Because they’re charged through the electric grid, their cleanliness depends on what’s powering the plug. In Western North Carolina, most areas are powered through Duke Energy, and most of Duke’s power comes from the power plant in Asheville, which in recent years has switched from coal to natural gas. According to the company’s website , the switch was expected to drop carbon dioxide emissions by about 60% per megawatt-hour, sulfur dioxide by 99% and nitrogen oxides by 40%, and to eliminate mercury. 

“The bigger picture is these kids riding the diesel bus and they’re not having to directly breathe in those emissions,” said Tiger. “So locally, it’s better for the environment.”

In his March 15 address, Cooper gave an overview of North Carolina’s remarkable progress  on air quality over the last few decades. Back in the 1980s and 1990s, pollution was terrible in Western North Carolina, on most summer days obscuring the long-range views that today are the region’s calling card. In 2002, the N.C. General Assembly passed the Clean Smokestack Act to reduce emissions at power plants in North Carolina, and Cooper, who at the time was the state’s attorney general, launched a legal battle against the Tennessee Valley Authority to force them to reduce pollution coming from out of state. Since becoming governor, Cooper has issued a series of executive orders to move the state even closer toward clean and renewable energy sources. In October, Cooper signed a bipartisan law  that aims for carbon neutrality by 2050.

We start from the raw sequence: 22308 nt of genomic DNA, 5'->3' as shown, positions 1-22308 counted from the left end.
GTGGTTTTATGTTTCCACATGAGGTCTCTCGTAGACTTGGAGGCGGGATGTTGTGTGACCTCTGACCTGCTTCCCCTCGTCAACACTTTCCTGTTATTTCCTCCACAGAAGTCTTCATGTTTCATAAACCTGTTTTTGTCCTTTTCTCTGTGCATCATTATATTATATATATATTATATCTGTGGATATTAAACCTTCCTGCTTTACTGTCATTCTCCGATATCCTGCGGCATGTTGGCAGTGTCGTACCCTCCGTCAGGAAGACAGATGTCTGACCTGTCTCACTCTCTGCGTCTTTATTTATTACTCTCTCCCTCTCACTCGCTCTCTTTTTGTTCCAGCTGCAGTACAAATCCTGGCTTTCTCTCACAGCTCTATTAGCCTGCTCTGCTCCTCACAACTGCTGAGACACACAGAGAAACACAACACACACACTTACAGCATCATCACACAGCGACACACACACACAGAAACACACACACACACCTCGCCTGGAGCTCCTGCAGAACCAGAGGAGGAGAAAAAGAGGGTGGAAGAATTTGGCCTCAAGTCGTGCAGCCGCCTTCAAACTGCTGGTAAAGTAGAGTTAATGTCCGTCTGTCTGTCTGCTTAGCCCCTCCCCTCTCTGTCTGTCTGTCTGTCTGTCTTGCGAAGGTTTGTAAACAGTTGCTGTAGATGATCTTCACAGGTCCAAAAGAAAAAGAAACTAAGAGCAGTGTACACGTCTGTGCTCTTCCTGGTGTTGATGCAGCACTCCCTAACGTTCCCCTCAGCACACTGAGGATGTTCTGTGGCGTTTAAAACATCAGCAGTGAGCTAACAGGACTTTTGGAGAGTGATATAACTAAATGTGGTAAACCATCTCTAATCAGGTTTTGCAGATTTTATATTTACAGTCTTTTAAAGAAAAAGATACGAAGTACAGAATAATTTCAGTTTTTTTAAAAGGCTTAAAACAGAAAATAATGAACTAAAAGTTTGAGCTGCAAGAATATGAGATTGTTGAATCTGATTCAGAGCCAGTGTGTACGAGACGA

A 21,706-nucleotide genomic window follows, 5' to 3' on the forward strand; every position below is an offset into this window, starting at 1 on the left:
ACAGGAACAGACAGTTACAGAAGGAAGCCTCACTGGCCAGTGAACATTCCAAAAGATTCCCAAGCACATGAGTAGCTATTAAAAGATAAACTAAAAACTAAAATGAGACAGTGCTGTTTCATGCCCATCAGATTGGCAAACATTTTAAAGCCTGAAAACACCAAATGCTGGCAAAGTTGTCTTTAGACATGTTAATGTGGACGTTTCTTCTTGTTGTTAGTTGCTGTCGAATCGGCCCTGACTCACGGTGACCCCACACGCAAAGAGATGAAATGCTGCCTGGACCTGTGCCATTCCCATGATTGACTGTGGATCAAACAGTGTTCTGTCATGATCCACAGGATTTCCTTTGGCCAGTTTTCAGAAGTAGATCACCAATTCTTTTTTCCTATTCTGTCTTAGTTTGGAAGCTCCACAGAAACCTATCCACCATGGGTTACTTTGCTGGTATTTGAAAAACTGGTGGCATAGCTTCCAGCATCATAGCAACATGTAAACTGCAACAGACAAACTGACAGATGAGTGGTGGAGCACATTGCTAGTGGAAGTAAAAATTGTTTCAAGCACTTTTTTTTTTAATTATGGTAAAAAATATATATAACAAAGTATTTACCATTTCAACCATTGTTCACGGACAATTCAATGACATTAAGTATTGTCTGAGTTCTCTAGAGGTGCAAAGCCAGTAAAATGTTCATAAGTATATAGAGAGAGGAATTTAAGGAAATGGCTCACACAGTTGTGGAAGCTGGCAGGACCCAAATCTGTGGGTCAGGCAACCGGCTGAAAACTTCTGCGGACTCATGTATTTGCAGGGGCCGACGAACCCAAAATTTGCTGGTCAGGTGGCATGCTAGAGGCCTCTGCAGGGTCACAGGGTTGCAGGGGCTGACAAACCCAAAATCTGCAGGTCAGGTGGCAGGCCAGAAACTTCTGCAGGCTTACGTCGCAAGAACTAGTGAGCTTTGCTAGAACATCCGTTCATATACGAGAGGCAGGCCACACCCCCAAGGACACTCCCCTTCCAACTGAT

“It’s time to tackle clean transportation,” he said. 

First of many 

Cherokee’s new bus is just the first of what tribal leaders hope to be many electric vehicles in the tribal fleet. The EBCI logged another first when it became the first tribe east of the Mississippi River to receive a Diesel Emissions Reduction Act  grant from the EPA, which will allow it to purchase four more buses. The vehicles have already been ordered, and Tiger expects them to arrive this summer. The fleet of five will become a pilot project for the tribe. 

“Really, these buses haven’t been tested in our area, so we wanted to test them in the mountainous terrain,” Tiger said. “I think they say 150 miles they can go on a charge in the flat land, and they’re estimating about 130 around here, but we’re going to see if that’s right.”

While the Volkswagen grant covered the entire cost of the bus purchase, the DERA grant requires a partnership. The EPA funding will cover $500,000, and Duke Energy is supplying an additional $860,000. The tribe will contribute $300,000 and the Cherokee Boys Club $60,000. Conditions of the state and federal grants require the tribe to destroy four diesel buses in exchange for the five it will receive through DERA and Volkswagen funding.